FIG. 10 illustrates a cross sectional view of the semiconductor device shown in FIG. 9 after a dielectric deposition process is applied to the first trench and the second trench in accordance with an embodiment. As shown in FIG. 10, a dielectric layer 1002 fills the first trench 902 (shown in FIG. 9), but partially fills the second trench 904. There may be an opening 1004 in the second trench 904 after the dielectric deposition process. As described above with respect to FIG. 9, the width of the second opening 904 is greater than the width of the first opening 902. As a result, by controlling the dielectric deposition process, the dielectric layer 1002 may partially fill the second trench 904.

In accordance with an embodiment, the dielectric layer 1002 may be formed of oxide. Throughout the description, the dielectric layer 1002 may be alternatively referred to as the oxide layer 1002. The oxide layer 1002 may be formed by using suitable thermal treatment techniques, wet treatment techniques or deposition techniques such as PVD, CVD, ALD or the like. It should be noted that the oxide layer 1002 shown in FIG. 10 is merely an example. Other dielectric materials such as such as nitrides, oxynitrides, high-k materials, combinations thereof, and multi-layers thereof may be alternatively used.

FIG. 11 illustrates a cross sectional view of the semiconductor device shown in FIG. 10 after an etching process is applied to the oxide layer in accordance with an embodiment. An etching process, such as a RIE, an anisotropic wet etch, or any other suitable anisotropic etch process, is performed to remove the upper portion of the oxide layer in the first trench to form the oxide layer 110 shown in FIG. 11.

Moreover, the etching process is so controlled that the oxide layer in the second trench is fully removed. In other words, the second trench is free from oxide. In accordance with an embodiment, the oxide layer 110 shown in FIG. 11 is of a thickness H1. H1 is in a range from about 0.5 um to about 5 um. It should be noted that the dimensions recited through the description are merely examples, and may be changed to different values. It should further be noted that the oxide layer 110 shown in FIG. 11 may function as a field plate, which helps to reduce the surface electrical field. Furthermore, the reduced surface electrical field along the oxide layer 110 may improve the voltage rating of the quasi vertical MOS transistor 100.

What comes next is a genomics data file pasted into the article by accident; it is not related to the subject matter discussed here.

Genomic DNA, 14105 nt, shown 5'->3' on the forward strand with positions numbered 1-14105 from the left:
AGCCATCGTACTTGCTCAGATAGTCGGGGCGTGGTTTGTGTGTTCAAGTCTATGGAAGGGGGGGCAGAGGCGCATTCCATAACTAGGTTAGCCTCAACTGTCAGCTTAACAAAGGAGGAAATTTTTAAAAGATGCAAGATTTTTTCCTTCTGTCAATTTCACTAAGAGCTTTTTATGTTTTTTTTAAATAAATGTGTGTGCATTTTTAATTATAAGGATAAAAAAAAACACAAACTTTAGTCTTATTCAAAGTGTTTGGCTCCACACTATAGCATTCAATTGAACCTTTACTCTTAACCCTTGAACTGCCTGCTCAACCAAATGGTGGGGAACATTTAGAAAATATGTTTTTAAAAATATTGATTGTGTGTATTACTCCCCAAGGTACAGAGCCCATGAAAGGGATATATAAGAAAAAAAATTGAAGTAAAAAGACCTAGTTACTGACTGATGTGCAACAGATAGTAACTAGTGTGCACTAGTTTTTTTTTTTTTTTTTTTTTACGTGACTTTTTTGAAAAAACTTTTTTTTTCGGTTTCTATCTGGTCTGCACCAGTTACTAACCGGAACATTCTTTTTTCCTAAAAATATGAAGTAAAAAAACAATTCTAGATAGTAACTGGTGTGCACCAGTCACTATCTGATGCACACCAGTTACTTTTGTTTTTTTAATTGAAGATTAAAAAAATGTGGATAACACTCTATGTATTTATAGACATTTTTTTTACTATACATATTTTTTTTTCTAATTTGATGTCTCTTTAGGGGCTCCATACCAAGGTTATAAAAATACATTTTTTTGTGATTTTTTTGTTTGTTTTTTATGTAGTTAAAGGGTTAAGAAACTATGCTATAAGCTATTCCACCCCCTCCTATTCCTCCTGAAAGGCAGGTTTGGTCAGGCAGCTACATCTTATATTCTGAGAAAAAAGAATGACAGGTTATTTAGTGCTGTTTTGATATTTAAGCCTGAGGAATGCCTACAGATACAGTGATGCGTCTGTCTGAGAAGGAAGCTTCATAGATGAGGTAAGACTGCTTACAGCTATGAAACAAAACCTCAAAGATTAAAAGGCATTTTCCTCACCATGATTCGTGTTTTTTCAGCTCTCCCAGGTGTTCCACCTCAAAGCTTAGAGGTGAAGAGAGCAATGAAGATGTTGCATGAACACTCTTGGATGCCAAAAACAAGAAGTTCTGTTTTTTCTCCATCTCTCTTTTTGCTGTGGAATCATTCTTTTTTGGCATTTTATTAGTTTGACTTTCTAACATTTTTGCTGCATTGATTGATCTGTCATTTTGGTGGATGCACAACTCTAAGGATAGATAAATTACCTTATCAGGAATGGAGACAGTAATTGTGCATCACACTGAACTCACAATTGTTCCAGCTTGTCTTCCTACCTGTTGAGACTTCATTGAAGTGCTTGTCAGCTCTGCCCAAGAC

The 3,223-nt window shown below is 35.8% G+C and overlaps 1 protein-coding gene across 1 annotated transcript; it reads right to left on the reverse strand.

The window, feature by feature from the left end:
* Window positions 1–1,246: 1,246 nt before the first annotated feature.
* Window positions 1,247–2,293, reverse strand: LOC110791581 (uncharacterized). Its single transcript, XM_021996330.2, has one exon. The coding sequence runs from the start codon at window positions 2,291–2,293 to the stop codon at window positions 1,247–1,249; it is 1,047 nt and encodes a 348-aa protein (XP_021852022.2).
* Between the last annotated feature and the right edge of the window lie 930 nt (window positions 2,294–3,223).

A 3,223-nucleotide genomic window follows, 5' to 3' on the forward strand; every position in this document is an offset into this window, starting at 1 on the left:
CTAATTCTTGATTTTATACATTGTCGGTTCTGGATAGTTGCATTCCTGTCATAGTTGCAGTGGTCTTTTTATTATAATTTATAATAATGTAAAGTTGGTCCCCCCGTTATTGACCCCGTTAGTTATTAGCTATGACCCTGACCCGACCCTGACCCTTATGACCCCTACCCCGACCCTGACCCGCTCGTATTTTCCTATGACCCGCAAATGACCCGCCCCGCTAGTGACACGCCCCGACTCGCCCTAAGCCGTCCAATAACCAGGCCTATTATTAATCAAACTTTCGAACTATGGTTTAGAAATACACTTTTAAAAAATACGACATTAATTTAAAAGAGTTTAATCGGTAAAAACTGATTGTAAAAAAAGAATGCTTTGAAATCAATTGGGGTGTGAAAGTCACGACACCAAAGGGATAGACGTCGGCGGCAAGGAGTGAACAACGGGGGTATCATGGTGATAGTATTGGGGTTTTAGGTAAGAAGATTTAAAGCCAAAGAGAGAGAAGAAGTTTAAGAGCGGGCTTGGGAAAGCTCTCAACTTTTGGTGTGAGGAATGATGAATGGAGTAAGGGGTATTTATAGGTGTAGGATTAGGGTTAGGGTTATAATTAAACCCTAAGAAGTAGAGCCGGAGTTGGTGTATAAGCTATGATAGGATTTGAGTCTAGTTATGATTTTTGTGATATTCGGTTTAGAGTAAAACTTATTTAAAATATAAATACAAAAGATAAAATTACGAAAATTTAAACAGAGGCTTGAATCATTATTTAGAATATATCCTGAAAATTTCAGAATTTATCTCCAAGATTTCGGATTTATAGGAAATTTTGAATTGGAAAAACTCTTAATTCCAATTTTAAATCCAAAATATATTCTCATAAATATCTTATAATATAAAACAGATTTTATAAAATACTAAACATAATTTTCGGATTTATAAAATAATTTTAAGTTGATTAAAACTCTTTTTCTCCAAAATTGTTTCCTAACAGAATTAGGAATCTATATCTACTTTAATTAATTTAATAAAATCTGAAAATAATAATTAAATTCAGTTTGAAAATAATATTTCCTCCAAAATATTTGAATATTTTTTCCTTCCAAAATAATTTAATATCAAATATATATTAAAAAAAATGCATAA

FIG. 12 illustrates a cross sectional view of the semiconductor device shown in FIG. 11 after a hard mask removal process is applied to the top surface of the semiconductor device in accordance with an embodiment. As shown in FIG. 12, the hard mask layer and the oxide layers shown in FIG. 11 have been removed through a suitable hard mask layer removal process such as a wet etch process. The removal process is applied to the top surface of the semiconductor device until the N-type epitaxial layer 106 is exposed.

FIG. 13 illustrates a cross sectional view of the semiconductor device shown in FIG. 12 after a gate dielectric layer is formed in the trench as well as the top surface of the semiconductor device in accordance with an embodiment. As shown in FIG. 13, the gate dielectric layer 1302 is formed in the first trench, the second trench as well as the top surface of the semiconductor device. The gate dielectric layer 1302 may be formed of commonly used dielectric materials such as oxides, nitrides, oxynitrides, high-k materials, combinations thereof, and multi-layers thereof.

In accordance with an embodiment, the gate dielectric layer 1302 is an oxide layer. The gate dielectric layer 1302 may be formed by using suitable thermal treatment techniques, wet treatment techniques or deposition techniques such as PVD, CVD, ALD or the like.